2021-07-08 09:46:34 | Author：xinhua | Source：xinhuanet 2021-07-06
BEIJING, July 6 (Xinhua) -- Shortly ahead of New Year's Day in 2014, some people from Gongshan County in southwest China's Yunnan Province wrote to President Xi Jinping to report that the Gaoligong Mountains-Dulongjiang River highway tunnel was about to be completed.
Dulongjiang Township in Gongshan County is home to the Dulong ethnic minority group, and people there had long endured poverty in the deep isolated gorges of the Dulongjiang River. Hopes were high for the tunnel to bring change.
Xi, general secretary of the Communist Party of China (CPC) Central Committee, has since kept in mind the county's accessibility.
During an inspection tour to Yunnan one year later, Xi specifically asked to meet with the people who had written to him to learn about the progress of the highway tunnel and people's lives in the area.
Before the People's Republic of China was founded in 1949, it would take locals two weeks to make return trips between the village and the Gongshan County seat. The time was reduced to about a week after a postal road was built after 1949. In 1999, a full road was built and people could travel from the village to the county seat within seven to eight hours. With the tunnel being put into use, the same journey now takes just three hours.
As the only route linking the village to the outside world, the tunnel also brought in tourists from afar, allowing locals to ride on the development of tourism to escape poverty.
In 2018, the Dulong people were all lifted out of poverty.
Now that a complete victory over absolute poverty has been secured nationwide, the country starts a new mission of rural vitalization. Improved roads and transport will continue to play a key role in this endeavor.
As Xi said during an inspection tour to central China's Hunan Province in November 2013, it is important for poverty-stricken areas to improve their transportation conditions and infrastructure in order to shake off poverty and set out on the road to prosperity.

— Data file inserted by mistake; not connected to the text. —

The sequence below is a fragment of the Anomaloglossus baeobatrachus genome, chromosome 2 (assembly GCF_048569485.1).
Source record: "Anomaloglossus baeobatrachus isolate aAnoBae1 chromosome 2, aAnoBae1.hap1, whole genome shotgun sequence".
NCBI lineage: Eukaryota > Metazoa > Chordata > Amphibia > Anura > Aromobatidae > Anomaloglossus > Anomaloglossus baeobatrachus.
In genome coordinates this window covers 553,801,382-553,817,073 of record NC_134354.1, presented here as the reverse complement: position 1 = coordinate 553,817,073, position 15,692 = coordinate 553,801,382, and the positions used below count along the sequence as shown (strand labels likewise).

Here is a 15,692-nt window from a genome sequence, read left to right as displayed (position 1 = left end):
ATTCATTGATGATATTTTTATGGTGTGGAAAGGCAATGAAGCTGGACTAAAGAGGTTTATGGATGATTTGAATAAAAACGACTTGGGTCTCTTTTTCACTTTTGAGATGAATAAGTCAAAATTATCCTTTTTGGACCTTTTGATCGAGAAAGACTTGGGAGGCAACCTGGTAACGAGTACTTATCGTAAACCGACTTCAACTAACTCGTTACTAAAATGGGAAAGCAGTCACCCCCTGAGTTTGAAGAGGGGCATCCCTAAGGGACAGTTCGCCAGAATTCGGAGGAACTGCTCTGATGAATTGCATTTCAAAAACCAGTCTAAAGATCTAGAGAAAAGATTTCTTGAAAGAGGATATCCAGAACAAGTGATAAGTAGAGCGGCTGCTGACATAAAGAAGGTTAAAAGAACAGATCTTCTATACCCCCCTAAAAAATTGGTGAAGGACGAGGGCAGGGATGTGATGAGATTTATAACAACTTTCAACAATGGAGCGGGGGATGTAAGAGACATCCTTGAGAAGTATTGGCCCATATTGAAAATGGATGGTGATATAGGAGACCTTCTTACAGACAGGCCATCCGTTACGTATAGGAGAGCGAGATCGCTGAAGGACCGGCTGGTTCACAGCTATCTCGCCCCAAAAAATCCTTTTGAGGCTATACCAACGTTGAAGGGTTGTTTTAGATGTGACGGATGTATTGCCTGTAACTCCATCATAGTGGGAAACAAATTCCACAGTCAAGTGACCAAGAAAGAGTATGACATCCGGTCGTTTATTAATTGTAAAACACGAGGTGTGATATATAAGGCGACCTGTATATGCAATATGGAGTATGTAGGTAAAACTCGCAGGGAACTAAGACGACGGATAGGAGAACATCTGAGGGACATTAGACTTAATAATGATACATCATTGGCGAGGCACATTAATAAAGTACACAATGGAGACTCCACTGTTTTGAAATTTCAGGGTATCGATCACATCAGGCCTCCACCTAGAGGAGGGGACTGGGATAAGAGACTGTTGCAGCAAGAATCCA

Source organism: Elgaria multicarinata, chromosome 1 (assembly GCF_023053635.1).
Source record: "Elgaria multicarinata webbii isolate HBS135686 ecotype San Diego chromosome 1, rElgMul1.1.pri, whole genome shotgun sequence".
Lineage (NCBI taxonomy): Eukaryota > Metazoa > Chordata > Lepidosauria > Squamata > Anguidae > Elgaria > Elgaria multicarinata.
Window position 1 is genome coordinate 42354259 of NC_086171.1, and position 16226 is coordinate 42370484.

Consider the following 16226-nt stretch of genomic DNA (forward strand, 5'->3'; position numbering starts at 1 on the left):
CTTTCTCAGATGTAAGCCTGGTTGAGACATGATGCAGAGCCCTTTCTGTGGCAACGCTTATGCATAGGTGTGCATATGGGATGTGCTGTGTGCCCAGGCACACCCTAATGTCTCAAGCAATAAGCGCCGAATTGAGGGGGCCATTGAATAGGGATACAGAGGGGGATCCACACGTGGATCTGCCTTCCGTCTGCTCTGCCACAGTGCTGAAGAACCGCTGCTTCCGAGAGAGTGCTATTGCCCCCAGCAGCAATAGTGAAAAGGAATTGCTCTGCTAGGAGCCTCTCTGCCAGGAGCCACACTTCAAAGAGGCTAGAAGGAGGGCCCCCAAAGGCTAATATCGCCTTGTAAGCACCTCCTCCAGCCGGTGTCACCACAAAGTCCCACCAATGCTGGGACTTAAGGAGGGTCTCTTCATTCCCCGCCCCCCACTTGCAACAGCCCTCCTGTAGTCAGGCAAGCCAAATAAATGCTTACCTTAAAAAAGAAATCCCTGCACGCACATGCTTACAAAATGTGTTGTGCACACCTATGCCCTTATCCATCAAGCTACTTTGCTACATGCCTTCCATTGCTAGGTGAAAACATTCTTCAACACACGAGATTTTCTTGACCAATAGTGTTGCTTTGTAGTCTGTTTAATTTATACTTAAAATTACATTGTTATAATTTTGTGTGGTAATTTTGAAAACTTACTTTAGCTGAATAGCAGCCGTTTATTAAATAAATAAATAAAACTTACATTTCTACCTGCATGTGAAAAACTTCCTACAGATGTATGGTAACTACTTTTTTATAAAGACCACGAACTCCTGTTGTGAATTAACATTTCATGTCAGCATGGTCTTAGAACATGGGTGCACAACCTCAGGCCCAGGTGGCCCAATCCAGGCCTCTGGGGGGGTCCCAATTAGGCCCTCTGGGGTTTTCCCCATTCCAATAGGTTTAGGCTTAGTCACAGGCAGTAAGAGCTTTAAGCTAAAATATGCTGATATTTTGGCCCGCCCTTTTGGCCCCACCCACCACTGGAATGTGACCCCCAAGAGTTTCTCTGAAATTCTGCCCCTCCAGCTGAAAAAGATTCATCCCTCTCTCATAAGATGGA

For some impoverished areas which are often in want of basic infrastructures, the building of a new bridge or a section of road can empower local people to strive for a better life.
Jihaoyeqiu, a villager in southwest China's Sichuan Province, still remembers vividly the moment when he saw Xi, three years ago, pass through his low courtyard gate and walk into his house after a trek along the winding mountain trail.
The ramshackle house was perched on a hill in Sanhe Village of the mountainous Liangshan Yi Autonomous Prefecture, where economic and social development was lagging due to poor traffic and lack of resources.
"Not even a single ethnic group or a single family shall be left behind on the road to a moderately prosperous society in all respects," said Xi while talking with the villagers.
In recent years, local roads have been rebuilt and the appearance of the village has been completely transformed. Jihaoyeqiu says the muddy road Xi once walked on is now paved with asphalt.
With open roads and developing industries, local agricultural products such as potatoes, peppers and walnuts have been sold to areas beyond the mountains, and the income of villagers has increased year after year.
China's rural roads currently total 4.2 million km in length. The country is not simply pursuing an increase in its rural road mileage, but is striving to promote the integration of transportation construction, resource development and industrial development in rural areas to better serve rural vitalization.
The construction of rural roads is in line with rural economic development, as well as safe and convenient travel for the majority of rural residents.
Through institutional innovation and policy improvements, efforts will also be made to further improve the construction, management, protection and operation of rural roads, and gradually eliminate the traffic bottlenecks restricting rural development. Enditem